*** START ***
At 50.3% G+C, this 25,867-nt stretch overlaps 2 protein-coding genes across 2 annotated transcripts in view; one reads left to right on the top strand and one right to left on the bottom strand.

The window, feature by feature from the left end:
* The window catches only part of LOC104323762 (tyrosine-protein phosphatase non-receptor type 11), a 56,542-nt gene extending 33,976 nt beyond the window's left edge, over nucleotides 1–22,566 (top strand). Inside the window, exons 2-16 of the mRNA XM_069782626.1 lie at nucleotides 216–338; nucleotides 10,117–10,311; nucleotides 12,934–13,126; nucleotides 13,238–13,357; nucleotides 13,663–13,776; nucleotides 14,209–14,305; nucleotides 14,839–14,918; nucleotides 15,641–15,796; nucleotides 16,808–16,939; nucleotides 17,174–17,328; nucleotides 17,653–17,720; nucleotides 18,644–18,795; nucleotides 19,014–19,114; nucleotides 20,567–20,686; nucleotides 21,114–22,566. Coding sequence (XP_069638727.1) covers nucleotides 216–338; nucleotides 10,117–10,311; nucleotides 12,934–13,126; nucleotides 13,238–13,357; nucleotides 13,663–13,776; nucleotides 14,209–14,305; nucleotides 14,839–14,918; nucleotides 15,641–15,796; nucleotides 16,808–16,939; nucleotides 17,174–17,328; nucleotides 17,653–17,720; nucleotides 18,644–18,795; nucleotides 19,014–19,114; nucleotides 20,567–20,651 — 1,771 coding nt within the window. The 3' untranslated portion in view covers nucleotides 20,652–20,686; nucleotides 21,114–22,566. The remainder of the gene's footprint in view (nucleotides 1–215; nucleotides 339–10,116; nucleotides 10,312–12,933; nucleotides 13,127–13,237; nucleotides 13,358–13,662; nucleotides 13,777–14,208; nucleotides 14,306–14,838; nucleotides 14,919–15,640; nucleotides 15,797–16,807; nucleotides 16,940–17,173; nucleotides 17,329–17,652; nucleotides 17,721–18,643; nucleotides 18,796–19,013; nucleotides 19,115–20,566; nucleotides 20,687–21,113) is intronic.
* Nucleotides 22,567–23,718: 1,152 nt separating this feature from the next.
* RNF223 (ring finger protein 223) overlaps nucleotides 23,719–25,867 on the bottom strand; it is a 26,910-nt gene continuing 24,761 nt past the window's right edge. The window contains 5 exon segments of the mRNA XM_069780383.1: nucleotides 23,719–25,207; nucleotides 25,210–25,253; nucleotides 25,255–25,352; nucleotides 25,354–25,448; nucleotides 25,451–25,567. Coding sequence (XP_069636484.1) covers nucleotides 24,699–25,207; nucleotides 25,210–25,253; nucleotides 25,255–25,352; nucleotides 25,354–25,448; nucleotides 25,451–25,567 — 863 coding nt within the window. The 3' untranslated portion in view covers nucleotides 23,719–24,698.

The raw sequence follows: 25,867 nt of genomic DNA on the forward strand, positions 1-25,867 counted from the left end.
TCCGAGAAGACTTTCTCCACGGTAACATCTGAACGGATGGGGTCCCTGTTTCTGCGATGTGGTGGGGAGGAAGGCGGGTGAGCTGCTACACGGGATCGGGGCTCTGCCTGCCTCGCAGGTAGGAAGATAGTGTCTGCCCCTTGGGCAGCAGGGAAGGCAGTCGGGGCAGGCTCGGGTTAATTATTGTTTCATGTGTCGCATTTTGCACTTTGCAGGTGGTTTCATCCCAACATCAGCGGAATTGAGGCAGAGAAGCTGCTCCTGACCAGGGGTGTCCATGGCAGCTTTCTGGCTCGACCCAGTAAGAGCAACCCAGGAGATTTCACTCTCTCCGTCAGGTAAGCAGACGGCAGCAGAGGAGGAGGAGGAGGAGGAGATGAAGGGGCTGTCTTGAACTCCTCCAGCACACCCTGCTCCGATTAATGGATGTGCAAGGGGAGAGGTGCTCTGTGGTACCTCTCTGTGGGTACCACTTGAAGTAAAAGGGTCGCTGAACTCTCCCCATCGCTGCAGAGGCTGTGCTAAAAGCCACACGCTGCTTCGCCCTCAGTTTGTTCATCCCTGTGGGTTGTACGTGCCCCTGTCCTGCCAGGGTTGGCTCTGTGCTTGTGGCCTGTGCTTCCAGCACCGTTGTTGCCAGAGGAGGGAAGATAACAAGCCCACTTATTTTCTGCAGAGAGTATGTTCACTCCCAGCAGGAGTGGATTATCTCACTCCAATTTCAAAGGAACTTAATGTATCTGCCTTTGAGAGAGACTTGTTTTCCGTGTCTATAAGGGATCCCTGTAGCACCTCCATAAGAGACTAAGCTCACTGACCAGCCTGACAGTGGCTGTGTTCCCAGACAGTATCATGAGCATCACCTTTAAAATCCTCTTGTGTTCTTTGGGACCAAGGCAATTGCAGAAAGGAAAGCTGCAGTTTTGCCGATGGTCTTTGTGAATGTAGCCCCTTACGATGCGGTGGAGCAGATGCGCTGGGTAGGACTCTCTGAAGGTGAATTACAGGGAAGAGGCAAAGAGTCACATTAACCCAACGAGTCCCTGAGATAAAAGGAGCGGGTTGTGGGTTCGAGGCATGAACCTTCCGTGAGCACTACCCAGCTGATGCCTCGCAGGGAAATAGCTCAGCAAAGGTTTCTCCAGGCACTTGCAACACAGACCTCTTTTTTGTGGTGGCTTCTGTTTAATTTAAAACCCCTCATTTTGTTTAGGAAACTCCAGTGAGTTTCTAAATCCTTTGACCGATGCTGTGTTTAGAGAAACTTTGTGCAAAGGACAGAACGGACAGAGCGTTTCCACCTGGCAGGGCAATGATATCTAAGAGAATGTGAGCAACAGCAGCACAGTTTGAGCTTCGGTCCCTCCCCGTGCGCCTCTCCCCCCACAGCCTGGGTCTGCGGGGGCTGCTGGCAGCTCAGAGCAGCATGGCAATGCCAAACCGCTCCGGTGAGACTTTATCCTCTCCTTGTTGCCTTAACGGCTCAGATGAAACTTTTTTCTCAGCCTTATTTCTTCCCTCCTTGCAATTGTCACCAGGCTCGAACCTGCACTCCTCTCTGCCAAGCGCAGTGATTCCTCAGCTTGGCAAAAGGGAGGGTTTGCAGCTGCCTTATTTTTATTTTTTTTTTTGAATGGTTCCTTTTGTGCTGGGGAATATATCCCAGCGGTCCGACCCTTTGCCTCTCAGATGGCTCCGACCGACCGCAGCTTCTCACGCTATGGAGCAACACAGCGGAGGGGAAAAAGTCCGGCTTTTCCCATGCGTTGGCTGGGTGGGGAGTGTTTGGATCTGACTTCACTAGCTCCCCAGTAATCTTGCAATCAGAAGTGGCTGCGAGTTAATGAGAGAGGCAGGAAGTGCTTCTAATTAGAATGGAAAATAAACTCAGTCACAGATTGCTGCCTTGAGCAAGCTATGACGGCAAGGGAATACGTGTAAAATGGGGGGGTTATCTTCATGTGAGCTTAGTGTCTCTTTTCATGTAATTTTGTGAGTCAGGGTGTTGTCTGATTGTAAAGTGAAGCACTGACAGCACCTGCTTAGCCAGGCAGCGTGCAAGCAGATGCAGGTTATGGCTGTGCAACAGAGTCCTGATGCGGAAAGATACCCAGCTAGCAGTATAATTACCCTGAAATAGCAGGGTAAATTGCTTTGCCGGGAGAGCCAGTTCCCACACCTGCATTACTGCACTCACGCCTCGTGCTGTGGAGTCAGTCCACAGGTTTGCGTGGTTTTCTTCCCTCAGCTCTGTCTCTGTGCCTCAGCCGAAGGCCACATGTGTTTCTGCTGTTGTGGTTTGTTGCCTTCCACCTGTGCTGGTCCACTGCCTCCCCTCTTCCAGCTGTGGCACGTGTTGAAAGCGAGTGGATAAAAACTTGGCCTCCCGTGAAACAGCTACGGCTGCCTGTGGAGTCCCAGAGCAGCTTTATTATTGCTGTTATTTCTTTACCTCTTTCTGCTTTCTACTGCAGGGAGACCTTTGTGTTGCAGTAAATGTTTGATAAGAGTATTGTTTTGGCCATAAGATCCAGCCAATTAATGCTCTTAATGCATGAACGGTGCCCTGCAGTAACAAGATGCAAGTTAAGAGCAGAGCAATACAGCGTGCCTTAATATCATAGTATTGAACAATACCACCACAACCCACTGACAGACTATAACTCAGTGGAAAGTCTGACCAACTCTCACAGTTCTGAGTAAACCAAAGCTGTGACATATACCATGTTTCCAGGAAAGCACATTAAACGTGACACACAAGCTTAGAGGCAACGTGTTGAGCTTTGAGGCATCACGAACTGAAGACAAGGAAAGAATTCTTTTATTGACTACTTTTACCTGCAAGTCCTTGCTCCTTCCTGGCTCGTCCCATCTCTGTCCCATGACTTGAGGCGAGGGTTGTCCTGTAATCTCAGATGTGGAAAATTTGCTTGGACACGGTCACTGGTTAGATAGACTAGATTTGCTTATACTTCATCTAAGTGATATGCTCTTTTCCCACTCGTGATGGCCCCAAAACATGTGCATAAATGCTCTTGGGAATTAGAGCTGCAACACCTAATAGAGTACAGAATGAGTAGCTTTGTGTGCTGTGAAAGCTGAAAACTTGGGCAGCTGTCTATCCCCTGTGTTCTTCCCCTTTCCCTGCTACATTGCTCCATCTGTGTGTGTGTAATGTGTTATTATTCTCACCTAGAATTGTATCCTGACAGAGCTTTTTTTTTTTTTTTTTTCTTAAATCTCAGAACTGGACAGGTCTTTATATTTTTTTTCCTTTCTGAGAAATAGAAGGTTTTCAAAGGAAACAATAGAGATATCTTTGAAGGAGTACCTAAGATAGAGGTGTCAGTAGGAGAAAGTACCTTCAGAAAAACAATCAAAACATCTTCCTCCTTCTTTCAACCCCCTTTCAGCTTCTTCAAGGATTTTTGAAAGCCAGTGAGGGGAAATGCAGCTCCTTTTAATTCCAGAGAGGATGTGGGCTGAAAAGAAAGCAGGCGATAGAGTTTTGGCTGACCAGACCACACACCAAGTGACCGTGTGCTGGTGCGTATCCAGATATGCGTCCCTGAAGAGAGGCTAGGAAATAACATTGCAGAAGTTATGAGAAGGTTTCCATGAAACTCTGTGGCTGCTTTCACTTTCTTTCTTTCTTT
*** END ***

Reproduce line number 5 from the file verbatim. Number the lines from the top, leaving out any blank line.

* RNF223 (ring finger protein 223) overlaps nucleotides 23,719–25,867 on the bottom strand; it is a 26,910-nt gene continuing 24,761 nt past the window's right edge. The window contains 5 exon segments of the mRNA XM_069780383.1: nucleotides 23,719–25,207; nucleotides 25,210–25,253; nucleotides 25,255–25,352; nucleotides 25,354–25,448; nucleotides 25,451–25,567. Coding sequence (XP_069636484.1) covers nucleotides 24,699–25,207; nucleotides 25,210–25,253; nucleotides 25,255–25,352; nucleotides 25,354–25,448; nucleotides 25,451–25,567 — 863 coding nt within the window. The 3' untranslated portion in view covers nucleotides 23,719–24,698.